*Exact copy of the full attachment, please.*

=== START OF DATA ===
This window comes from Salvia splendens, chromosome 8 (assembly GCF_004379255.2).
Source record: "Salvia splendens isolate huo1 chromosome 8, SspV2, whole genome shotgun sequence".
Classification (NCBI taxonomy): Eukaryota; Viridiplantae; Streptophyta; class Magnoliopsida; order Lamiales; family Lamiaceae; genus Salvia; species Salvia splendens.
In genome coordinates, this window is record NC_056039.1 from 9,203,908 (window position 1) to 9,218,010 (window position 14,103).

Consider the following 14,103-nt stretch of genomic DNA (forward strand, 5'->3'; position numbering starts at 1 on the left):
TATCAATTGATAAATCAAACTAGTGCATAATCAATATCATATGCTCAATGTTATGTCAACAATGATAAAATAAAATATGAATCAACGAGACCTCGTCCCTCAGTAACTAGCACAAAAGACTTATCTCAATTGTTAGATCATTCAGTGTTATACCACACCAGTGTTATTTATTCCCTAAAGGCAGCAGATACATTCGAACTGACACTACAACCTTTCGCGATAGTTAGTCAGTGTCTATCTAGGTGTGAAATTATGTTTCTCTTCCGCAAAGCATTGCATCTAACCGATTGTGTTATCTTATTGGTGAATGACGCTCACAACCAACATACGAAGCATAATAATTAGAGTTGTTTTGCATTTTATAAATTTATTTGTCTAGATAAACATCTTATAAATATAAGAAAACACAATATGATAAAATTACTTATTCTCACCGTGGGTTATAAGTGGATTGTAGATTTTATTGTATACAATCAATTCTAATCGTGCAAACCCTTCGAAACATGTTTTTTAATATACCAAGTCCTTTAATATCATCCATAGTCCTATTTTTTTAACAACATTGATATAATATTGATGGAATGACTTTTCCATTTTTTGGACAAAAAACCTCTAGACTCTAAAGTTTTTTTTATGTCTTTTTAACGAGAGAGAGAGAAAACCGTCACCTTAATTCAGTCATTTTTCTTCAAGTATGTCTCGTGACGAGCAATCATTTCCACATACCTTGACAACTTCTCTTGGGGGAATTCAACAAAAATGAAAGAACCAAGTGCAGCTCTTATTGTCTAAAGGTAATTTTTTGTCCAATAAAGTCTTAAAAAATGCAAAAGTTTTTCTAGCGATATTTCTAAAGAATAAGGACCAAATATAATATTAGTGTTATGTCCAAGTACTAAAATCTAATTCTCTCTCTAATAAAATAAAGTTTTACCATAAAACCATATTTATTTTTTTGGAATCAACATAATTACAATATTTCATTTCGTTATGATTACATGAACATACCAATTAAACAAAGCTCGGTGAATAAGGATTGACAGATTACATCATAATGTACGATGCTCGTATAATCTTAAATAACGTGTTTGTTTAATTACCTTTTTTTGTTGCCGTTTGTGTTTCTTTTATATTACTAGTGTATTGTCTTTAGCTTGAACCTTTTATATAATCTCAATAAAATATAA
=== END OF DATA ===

This window comes from Salvia splendens, chromosome 8 (assembly GCF_004379255.2).
Source record: "Salvia splendens isolate huo1 chromosome 8, SspV2, whole genome shotgun sequence".
Classification (NCBI taxonomy): Eukaryota; Viridiplantae; Streptophyta; class Magnoliopsida; order Lamiales; family Lamiaceae; genus Salvia; species Salvia splendens.
In genome coordinates, this window is record NC_056039.1 from 9,203,908 (window position 1) to 9,218,010 (window position 14,103).

Consider the following 14,103-nt stretch of genomic DNA (forward strand, 5'->3'; position numbering starts at 1 on the left):
TATCAATTGATAAATCAAACTAGTGCATAATCAATATCATATGCTCAATGTTATGTCAACAATGATAAAATAAAATATGAATCAACGAGACCTCGTCCCTCAGTAACTAGCACAAAAGACTTATCTCAATTGTTAGATCATTCAGTGTTATACCACACCAGTGTTATTTATTCCCTAAAGGCAGCAGATACATTCGAACTGACACTACAACCTTTCGCGATAGTTAGTCAGTGTCTATCTAGGTGTGAAATTATGTTTCTCTTCCGCAAAGCATTGCATCTAACCGATTGTGTTATCTTATTGGTGAATGACGCTCACAACCAACATACGAAGCATAATAATTAGAGTTGTTTTGCATTTTATAAATTTATTTGTCTAGATAAACATCTTATAAATATAAGAAAACACAATATGATAAAATTACTTATTCTCACCGTGGGTTATAAGTGGATTGTAGATTTTATTGTATACAATCAATTCTAATCGTGCAAACCCTTCGAAACATGTTTTTTAATATACCAAGTCCTTTAATATCATCCATAGTCCTATTTTTTTAACAACATTGATATAATATTGATGGAATGACTTTTCCATTTTTTGGACAAAAAACCTCTAGACTCTAAAGTTTTTTTTATGTCTTTTTAACGAGAGAGAGAGAAAACCGTCACCTTAATTCAGTCATTTTTCTTCAAGTATGTCTCGTGACGAGCAATCATTTCCACATACCTTGACAACTTCTCTTGGGGGAATTCAACAAAAATGAAAGAACCAAGTGCAGCTCTTATTGTCTAAAGGTAATTTTTTGTCCAATAAAGTCTTAAAAAATGCAAAAGTTTTTCTAGCGATATTTCTAAAGAATAAGGACCAAATATAATATTAGTGTTATGTCCAAGTACTAAAATCTAATTCTCTCTCTAATAAAATAAAGTTTTACCATAAAACCATATTTATTTTTTTGGAATCAACATAATTACAATATTTCATTTCGTTATGATTACATGAACATACCAATTAAACAAAGCTCGGTGAATAAGGATTGACAGATTACATCATAATGTACGATGCTCGTATAATCTTAAATAACGTGTTTGTTTAATTACCTTTTTTTGTTGCCGTTTGTGTTTCTTTTATATTACTAGTGTATTGTCTTTAGCTTGAACCTTTTATATAATCTCAATAAAATATAA